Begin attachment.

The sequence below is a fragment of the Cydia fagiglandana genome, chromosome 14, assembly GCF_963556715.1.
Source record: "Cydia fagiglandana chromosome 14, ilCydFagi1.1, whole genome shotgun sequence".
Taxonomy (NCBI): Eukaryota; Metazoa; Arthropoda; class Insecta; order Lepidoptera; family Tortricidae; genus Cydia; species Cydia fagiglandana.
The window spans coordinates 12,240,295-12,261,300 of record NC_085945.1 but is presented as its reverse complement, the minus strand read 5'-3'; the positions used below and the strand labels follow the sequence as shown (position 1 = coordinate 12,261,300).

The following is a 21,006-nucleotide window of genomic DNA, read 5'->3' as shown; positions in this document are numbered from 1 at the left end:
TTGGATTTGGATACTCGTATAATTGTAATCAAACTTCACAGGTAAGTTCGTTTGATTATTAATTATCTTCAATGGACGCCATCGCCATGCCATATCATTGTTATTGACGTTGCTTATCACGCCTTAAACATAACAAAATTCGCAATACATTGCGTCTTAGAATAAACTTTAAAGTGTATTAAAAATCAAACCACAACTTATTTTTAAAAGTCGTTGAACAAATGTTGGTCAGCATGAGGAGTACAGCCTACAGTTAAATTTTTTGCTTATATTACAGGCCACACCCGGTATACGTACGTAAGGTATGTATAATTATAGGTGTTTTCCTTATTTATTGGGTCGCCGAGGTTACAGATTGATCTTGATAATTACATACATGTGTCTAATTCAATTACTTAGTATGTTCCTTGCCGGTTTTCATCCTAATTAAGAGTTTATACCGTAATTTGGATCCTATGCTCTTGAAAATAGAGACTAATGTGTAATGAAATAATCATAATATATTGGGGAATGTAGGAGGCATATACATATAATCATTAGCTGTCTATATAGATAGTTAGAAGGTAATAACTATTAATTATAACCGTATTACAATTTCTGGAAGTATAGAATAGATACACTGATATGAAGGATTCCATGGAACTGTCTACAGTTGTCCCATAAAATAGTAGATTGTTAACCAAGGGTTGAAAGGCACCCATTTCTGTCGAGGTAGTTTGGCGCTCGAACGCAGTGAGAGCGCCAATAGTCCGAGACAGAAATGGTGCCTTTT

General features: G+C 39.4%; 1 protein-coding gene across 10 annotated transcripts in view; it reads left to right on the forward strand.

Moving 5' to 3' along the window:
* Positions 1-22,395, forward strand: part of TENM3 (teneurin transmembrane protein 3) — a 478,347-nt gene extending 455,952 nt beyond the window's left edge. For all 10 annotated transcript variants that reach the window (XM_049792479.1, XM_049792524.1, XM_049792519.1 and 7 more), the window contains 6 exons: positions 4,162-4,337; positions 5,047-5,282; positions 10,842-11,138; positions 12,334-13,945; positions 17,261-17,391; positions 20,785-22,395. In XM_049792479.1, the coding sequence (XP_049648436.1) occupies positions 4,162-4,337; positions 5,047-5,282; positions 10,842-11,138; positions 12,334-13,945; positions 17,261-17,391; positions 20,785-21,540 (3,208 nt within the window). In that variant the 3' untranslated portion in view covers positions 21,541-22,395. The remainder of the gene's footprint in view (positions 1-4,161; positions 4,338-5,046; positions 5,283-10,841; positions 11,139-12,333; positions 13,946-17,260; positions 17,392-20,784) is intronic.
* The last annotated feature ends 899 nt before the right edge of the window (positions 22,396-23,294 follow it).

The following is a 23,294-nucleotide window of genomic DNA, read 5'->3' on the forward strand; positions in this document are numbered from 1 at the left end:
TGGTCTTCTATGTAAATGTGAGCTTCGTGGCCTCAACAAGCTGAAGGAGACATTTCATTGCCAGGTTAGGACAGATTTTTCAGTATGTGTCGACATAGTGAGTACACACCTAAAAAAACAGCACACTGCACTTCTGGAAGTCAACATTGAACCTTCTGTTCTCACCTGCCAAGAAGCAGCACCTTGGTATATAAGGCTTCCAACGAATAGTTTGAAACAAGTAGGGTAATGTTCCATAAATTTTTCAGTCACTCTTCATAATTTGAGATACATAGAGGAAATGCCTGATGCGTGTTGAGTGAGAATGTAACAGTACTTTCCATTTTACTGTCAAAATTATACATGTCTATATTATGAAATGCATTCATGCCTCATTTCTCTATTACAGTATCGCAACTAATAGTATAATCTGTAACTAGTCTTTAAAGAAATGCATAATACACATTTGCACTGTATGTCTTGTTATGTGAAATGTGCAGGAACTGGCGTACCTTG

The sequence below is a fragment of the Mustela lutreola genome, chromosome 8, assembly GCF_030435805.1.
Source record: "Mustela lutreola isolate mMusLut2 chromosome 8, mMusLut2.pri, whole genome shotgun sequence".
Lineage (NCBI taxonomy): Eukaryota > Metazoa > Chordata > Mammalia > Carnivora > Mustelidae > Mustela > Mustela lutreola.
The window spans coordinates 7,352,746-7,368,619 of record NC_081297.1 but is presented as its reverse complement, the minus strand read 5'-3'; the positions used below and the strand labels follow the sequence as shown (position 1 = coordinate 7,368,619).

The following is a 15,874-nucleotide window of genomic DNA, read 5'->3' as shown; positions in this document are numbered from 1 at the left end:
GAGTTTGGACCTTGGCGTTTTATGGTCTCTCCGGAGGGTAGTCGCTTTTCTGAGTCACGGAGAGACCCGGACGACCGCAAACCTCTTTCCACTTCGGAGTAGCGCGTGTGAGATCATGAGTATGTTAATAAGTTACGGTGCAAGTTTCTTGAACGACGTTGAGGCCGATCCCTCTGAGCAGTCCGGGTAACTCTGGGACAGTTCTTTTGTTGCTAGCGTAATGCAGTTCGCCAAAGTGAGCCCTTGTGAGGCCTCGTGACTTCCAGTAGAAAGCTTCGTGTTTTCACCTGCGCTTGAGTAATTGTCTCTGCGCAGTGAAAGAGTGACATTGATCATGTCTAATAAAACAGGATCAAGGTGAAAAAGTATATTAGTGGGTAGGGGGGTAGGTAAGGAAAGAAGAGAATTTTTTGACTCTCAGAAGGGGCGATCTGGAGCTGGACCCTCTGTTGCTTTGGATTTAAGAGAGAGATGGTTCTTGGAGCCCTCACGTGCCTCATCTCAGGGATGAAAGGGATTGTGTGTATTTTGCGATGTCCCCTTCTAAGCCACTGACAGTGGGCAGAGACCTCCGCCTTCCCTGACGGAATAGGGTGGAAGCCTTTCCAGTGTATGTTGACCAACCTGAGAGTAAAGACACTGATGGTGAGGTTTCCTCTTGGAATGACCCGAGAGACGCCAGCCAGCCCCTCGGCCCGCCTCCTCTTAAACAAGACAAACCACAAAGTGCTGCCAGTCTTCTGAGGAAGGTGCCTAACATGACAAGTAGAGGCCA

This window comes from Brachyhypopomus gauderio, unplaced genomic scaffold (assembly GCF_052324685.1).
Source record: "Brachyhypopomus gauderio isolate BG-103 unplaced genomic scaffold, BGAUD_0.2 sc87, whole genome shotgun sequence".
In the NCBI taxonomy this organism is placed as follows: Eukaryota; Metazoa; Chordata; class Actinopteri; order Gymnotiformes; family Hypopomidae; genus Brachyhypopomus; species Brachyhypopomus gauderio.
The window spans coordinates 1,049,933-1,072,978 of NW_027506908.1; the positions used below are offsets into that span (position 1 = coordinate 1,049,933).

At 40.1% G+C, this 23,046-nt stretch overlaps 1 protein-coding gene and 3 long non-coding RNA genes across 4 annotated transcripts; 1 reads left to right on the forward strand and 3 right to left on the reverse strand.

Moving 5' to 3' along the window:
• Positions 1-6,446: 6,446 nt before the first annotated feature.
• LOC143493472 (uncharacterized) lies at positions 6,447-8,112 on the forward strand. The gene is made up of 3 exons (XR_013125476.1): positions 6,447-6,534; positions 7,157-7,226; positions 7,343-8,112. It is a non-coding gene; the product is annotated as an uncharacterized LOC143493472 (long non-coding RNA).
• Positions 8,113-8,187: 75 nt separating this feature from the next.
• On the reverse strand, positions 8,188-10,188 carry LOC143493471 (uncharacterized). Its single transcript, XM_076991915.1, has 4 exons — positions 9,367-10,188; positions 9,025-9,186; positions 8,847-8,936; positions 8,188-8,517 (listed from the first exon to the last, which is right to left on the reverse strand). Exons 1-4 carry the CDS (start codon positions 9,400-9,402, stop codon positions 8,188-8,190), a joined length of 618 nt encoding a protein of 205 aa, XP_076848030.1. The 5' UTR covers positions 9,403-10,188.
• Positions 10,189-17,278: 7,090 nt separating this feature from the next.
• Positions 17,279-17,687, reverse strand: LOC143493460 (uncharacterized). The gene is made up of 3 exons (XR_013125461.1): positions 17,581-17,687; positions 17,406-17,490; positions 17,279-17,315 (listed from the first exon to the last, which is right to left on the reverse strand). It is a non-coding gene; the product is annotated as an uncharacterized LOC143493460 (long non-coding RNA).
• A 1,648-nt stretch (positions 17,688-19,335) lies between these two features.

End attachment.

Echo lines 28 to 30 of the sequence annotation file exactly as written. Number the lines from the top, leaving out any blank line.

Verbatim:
• On the reverse strand, positions 8,188-10,188 carry LOC143493471 (uncharacterized). Its single transcript, XM_076991915.1, has 4 exons — positions 9,367-10,188; positions 9,025-9,186; positions 8,847-8,936; positions 8,188-8,517 (listed from the first exon to the last, which is right to left on the reverse strand). Exons 1-4 carry the CDS (start codon positions 9,400-9,402, stop codon positions 8,188-8,190), a joined length of 618 nt encoding a protein of 205 aa, XP_076848030.1. The 5' UTR covers positions 9,403-10,188.
• Positions 10,189-17,278: 7,090 nt separating this feature from the next.
• Positions 17,279-17,687, reverse strand: LOC143493460 (uncharacterized). The gene is made up of 3 exons (XR_013125461.1): positions 17,581-17,687; positions 17,406-17,490; positions 17,279-17,315 (listed from the first exon to the last, which is right to left on the reverse strand). It is a non-coding gene; the product is annotated as an uncharacterized LOC143493460 (long non-coding RNA).